Bæck works as a sociology professor at the Department of Social Sciences, UiT The Arctic University of Norway. Her main research interests lie within the sociology of education, focusing on educational achievements and trajectories and on how social background, gender, ethnicity and place, as well as the intersections between these, play a part when it comes to different forms of inequalities in education. With an aim to reveal how inequalities are produced and reproduced, she is also interested in the relationship between the education system and other basic institutions, such as policy, family and the labour market. This has led her to investigate the education system from different angles, from the perspectives of students, teachers, parents and from policy perspectives. From a theoretical point of view, she has been particularly interested in how social and cultural structures condition the actions of individuals, and she puts forward power relations and questions regarding inequality as essential to understanding constraining and enabling elements when it comes to educational achievements and trajectories.
Bæck’s broad interest in education and inequalities, has also led her to investigate research problems through different methods, and she has worked extensively with mixed methods approaches that include document studies, qualitative interviews, as well as analysis of different forms of quantitative data. She has also conducted comparative studies in a number of different countries: Finland, Sweden, Russia, Canada.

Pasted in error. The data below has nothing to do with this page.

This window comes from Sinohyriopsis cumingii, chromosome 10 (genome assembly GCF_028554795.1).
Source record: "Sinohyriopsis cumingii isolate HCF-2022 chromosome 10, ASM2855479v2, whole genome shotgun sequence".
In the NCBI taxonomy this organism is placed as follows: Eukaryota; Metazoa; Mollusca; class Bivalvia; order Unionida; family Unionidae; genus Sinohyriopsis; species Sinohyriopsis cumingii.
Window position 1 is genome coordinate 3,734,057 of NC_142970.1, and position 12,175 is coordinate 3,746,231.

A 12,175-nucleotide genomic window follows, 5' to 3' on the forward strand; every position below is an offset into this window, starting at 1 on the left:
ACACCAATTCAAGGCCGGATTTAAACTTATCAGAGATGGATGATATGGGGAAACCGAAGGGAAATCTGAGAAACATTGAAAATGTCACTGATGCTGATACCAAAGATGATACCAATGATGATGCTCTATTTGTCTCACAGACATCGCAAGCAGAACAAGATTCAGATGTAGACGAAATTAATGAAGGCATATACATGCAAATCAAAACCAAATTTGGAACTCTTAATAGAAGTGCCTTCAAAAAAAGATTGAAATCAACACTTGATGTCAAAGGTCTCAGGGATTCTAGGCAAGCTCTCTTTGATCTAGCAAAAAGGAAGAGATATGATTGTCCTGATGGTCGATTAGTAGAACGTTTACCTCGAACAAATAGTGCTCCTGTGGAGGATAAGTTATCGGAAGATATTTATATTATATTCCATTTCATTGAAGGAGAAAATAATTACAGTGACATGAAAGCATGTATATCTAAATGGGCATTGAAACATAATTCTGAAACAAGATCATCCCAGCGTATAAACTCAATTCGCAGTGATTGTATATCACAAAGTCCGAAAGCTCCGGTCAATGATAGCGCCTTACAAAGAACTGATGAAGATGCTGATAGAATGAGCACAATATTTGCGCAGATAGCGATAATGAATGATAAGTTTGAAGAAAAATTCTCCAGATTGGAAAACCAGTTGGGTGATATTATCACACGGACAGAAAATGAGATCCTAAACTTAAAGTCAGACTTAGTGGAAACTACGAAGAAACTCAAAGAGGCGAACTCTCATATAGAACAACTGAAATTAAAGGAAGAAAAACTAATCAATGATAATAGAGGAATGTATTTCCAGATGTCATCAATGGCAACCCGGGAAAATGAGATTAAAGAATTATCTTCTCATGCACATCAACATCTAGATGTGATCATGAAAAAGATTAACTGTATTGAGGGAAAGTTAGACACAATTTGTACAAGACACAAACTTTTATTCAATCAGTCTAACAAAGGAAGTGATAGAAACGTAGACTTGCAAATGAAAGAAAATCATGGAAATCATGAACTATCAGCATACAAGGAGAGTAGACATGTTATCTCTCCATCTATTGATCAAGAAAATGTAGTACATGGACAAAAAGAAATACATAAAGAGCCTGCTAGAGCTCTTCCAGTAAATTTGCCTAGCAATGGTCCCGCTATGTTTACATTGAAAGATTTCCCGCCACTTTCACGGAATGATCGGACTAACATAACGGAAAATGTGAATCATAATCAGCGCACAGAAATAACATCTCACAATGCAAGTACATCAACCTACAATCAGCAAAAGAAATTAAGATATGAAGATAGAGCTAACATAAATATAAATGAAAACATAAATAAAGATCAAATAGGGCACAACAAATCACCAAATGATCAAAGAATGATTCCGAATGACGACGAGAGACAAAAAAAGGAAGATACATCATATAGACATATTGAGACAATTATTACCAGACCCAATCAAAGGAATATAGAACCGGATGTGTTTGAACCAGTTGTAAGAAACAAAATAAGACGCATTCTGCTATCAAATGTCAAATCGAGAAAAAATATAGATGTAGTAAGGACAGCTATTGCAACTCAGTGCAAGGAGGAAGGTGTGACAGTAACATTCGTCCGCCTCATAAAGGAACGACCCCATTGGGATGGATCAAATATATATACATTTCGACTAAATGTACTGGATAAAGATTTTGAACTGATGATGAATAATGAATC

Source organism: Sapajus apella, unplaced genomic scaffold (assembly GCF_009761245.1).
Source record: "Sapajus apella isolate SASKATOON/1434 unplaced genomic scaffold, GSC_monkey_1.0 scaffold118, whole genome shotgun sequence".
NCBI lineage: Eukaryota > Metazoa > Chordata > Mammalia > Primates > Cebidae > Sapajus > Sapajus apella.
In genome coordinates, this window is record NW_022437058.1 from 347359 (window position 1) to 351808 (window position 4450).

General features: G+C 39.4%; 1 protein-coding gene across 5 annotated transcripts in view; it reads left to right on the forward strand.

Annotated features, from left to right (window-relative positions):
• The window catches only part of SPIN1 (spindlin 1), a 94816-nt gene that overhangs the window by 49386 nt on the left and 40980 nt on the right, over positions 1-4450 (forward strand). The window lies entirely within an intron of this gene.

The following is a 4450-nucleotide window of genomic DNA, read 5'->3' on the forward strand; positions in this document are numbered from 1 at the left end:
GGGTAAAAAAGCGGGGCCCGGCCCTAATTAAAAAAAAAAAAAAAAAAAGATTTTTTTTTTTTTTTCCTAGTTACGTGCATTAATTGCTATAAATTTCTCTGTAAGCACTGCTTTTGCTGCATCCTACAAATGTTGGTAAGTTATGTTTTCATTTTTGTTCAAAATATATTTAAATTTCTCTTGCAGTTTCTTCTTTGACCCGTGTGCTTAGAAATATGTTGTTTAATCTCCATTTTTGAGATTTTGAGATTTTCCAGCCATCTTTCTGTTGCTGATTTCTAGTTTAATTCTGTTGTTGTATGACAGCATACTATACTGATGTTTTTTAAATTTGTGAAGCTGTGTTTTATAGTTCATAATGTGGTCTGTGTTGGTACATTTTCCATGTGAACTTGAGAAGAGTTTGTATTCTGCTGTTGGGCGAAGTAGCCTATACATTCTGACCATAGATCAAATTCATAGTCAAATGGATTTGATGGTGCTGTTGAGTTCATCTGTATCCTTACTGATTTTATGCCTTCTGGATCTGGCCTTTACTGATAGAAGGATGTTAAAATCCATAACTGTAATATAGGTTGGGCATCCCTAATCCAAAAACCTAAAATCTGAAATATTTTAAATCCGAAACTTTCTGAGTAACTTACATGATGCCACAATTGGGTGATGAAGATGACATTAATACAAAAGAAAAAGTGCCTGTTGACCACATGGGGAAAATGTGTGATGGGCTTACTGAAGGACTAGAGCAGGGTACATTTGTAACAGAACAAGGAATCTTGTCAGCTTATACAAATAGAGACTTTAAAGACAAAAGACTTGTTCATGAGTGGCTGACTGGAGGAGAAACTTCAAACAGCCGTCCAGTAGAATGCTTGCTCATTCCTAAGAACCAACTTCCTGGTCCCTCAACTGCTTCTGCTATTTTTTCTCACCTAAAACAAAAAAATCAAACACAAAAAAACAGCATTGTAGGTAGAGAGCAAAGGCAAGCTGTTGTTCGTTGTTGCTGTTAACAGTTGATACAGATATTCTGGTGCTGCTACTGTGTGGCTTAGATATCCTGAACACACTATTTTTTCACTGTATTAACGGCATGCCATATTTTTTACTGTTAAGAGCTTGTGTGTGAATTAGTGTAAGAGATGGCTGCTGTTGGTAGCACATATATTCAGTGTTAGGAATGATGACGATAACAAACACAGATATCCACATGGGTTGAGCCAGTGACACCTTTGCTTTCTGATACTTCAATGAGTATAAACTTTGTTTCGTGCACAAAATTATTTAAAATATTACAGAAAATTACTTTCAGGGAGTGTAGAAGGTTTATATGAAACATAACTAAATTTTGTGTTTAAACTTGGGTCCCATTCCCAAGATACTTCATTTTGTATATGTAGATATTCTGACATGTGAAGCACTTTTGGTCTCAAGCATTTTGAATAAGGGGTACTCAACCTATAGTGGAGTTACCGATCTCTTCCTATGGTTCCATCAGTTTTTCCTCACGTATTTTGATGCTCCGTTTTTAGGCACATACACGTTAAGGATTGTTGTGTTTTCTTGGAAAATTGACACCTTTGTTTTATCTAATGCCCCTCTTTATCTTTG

Bæck has been a project manager on several research projects, among other things focusing on geographic education differences, unemployment among youth in peripheral places and home-school relations.
Education, togetherness and robust community in precarious times
The starting point for this presentation is one of the key questions for the sociological discipline, namely how modern societies can maintain social integration in times of swift and thorough changes. An answer can be found in ideas of connectedness, belonging and togetherness, that is, community, and in this presentation the role education plays for the creation of community is highlighted.
Education and its relationship to community is two-fold. Firstly, a common foundation of norms, values and culture is transferred through the education system, installing a sense of community in individuals. Secondly, the education system equips individuals with the capacity for social participation and grants access to goods and benefits in our society, therein ensuring that new generations become part of society. Thus, the education system can be seen as an agent for social inclusion and a corner stone in creating and maintaining a sense of community.
At the same time, the education system operates as a motor of exclusion. Access to the knowledge and the credentials schools provide is not evenly distributed. Individuals’ opportunities to access them may be dependent on the resources they bring with them in their encounters with the system or on the opportunity structures surrounding them where they live. The entrance ticket to inclusion and participation can be more readily available for some than for others. In this presentation, spatial education differences are used as examples on how the education system excludes and threatens the conditions for community, and the presentation concludes by asking how the education system can instead contribute to building robust community.